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Plymouth Gran Fury
The Plymouth Gran Fury
Plymouth Gran Fury
is a full-sized automobile that was manufactured by Plymouth from 1975 to 1989. The nameplate would be used on successive downsizings, first in 1980, and again in 1982, through what would originally have been intermediate and compact classes in the early 1970s, all with conventional rear-wheel drive layouts. By the time Chrysler
Chrysler
ended M-body production in December 1988 (1989 model year), they were Chrysler's last remaining rear-wheel drive cars, with a V8 and carburetor, a configuration used since the mid - 50's. Plymouth would not have another rear-wheel drive car until the 1997 Prowler roadster. After Chevrolet
Chevrolet
ended production of its full-sized Caprice sedan in 1996, Ford
Ford
continued production of its V8 powered rear-wheel drive Panther platform
Panther platform
models through September 2011
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Automobile Platform
A car platform is a shared set of common design, engineering, and production efforts, as well as major components over a number of outwardly distinct models and even types of cars, often from different, but related marques.[2] It is practiced in the automotive industry to reduce the costs associated with the development of products by basing those products on a smaller number of platforms. This further allows companies to create distinct models from a design perspective on similar underpinnings.[2]Contents1 Definition and benefits 2 Examples 3 Advantages 4 Disadvantages 5 Top Hat 6 See also 7 References 8 External linksDefinition and benefits[edit] Platform sharing is a product development method where different products and the brand attached share the same components.[3] The purpose with platform sharing is to reduce the cost and have a more efficient product development process.[4] The companies gain on reduced procurement cost by taking advantage of the commona
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Ohio State Highway Patrol
The Ohio
Ohio
State Highway Patrol is a division of the Ohio
Ohio
Department of Public Safety and is the official highway patrol agency of Ohio.Contents1 Divisions 2 Enforcement activities 3 Organization 4 Ranks 5 Staffing5.1 Troopers 5.2 Police officers6 History6.1 In the line of duty7 Demographics 8 Auxiliary 9 See also 10 References 11 External linksDivisions[edit] Operationally, the Patrol is divided into units whose varying tasks complement the mission of the Patrol to provide safe roadways throughout the state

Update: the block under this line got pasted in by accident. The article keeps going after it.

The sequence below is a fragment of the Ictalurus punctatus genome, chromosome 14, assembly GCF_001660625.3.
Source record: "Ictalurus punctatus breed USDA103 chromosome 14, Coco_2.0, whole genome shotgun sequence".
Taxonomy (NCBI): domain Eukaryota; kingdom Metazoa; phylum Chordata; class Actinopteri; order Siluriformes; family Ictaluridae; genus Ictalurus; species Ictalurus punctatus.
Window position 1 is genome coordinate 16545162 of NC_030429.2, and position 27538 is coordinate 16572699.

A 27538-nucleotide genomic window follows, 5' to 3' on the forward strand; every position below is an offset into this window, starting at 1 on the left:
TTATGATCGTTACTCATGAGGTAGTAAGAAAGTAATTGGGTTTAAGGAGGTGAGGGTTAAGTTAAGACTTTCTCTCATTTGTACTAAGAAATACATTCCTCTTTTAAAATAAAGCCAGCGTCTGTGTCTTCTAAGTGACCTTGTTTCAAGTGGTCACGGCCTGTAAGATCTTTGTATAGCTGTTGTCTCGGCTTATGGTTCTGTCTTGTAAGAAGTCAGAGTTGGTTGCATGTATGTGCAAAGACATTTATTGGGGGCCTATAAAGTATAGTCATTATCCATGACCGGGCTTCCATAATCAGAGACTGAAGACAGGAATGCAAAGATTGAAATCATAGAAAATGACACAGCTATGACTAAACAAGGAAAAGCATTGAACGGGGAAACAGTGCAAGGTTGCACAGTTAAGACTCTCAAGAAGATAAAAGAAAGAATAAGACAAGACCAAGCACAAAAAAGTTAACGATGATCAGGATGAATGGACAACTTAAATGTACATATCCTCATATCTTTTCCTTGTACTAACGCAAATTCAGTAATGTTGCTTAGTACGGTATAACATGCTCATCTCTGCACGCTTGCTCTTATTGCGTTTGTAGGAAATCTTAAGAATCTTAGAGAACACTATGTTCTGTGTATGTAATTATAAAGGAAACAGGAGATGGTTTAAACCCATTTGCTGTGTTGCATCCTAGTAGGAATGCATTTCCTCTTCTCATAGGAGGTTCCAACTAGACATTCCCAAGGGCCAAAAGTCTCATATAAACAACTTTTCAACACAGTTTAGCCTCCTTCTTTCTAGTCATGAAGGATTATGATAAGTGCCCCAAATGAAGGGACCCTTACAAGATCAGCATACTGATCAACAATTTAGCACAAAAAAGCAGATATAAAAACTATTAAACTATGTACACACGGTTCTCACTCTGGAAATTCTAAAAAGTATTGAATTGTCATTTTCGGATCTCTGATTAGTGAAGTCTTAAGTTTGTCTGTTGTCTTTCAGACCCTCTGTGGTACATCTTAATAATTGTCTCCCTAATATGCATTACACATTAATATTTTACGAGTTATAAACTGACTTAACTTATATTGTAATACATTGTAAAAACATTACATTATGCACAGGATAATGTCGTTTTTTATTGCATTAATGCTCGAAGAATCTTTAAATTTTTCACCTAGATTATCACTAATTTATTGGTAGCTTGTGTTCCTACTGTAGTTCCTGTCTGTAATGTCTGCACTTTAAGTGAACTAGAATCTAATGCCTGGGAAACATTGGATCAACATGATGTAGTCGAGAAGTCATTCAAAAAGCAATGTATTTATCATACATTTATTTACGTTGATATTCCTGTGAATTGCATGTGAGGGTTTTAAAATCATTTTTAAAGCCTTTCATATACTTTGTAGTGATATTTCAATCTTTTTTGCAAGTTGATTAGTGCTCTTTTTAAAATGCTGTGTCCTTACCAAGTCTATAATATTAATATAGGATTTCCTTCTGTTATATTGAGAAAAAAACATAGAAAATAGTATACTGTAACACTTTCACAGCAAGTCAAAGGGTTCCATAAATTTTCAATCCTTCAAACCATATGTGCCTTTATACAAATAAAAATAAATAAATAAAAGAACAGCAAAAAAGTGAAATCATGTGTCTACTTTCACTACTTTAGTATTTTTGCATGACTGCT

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Automatic Transmission
An automatic transmission, also called auto, self-shifting transmission, n-speed automatic (where n is its number of forward gear ratios), or AT, is a type of motor vehicle transmission that can automatically change gear ratios as the vehicle moves, freeing the driver from having to shift gears manually. Like other transmission systems on vehicles, it allows an internal combustion engine, best suited to run at a relatively high rotational speed, to provide a range of speed and torque outputs necessary for vehicular travel. The number of forward gear ratios is often expressed for manual transmissions as well (e.g., 6-speed manual). The most popular form found in automobiles is the hydraulic automatic transmission. Similar but larger devices are also used for heavy-duty commercial and industrial vehicles and equipment. This system uses a fluid coupling in place of a friction clutch, and accomplishes gear changes by hydraulically locking and unlocking a system of planetary gears
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Sedan (car)
A sedan /sɪˈdæn/ (American, Canadian, Australian, and New Zealand English) or saloon (British, Irish and Indian English) is a passenger car in a three-box configuration with A, B & C-pillars and principal volumes articulated in separate compartments for engine, passenger and cargo.[1] The passenger compartment features two rows of seats and adequate passenger space in the rear compartment for adult passengers. The cargo compartment is typically in the rear, with the exception of some rear-engined models, such as the Renault Dauphine, Tatra T613, Volkswagen Type 3
Volkswagen Type 3
and Chevrolet Corvair. It is one of the most common car body styles
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Hardtop
A hardtop is a rigid form of automobile roof, also those automobiles that are styled to resemble a convertible.[1][2] The top may be detachable for separate storing, retractable within the vehicle itself, or permanently attached to an auto that is lacking a center side-support known as a B-pillar. The term is also used to describe such vehicles, principally the last. Hardtops may be either two-door or four-door versions and lacking a B-pillar they "give the impression of uninterrupted glass along the side of the car.[3] Hardtops tend to be more expensive and collectible than sedan models of the same vehicle.[4]Contents1 History 2 Pillarless hardtops2.1 United States 2.2 Japan 2.3 Europe 2.4 Concept cars3 Retractable hardtops 4 See also 5 Footnotes 6 ReferencesHistory[edit] Early automobiles were open, described as having a "torpedo", "runabout", "phaeton", or "touring car" bodystyle
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Coupe
A coupé, or coupe in North America (from the French past participle coupé, of the infinitive couper, to cut), is a car with a fixed-roof body style that is shorter than a sedan or saloon (British and Irish English) of the same model.[1] The precise definition of the term varies between manufacturers and over time,[2] but often, a coupé will only seat two people and have two doors; though it may have rear seating and rear doors for additional passengers. The term was first applied to 19th-century carriages, where the rear-facing seats had been eliminated, or cut out.[2]Contents1 Pronunciation 2 History 3 Definitions and descriptions 4 Current usage 5 See also 6 References 7 External linksPronunciation[edit] In most English-speaking countries, the French spelling coupé and anglicized pronunciation /kuːˈpeɪ/ koo-PAY are used. The stress may be equal or on either the first or second syllable; stressing the first syllable is the more anglicized variant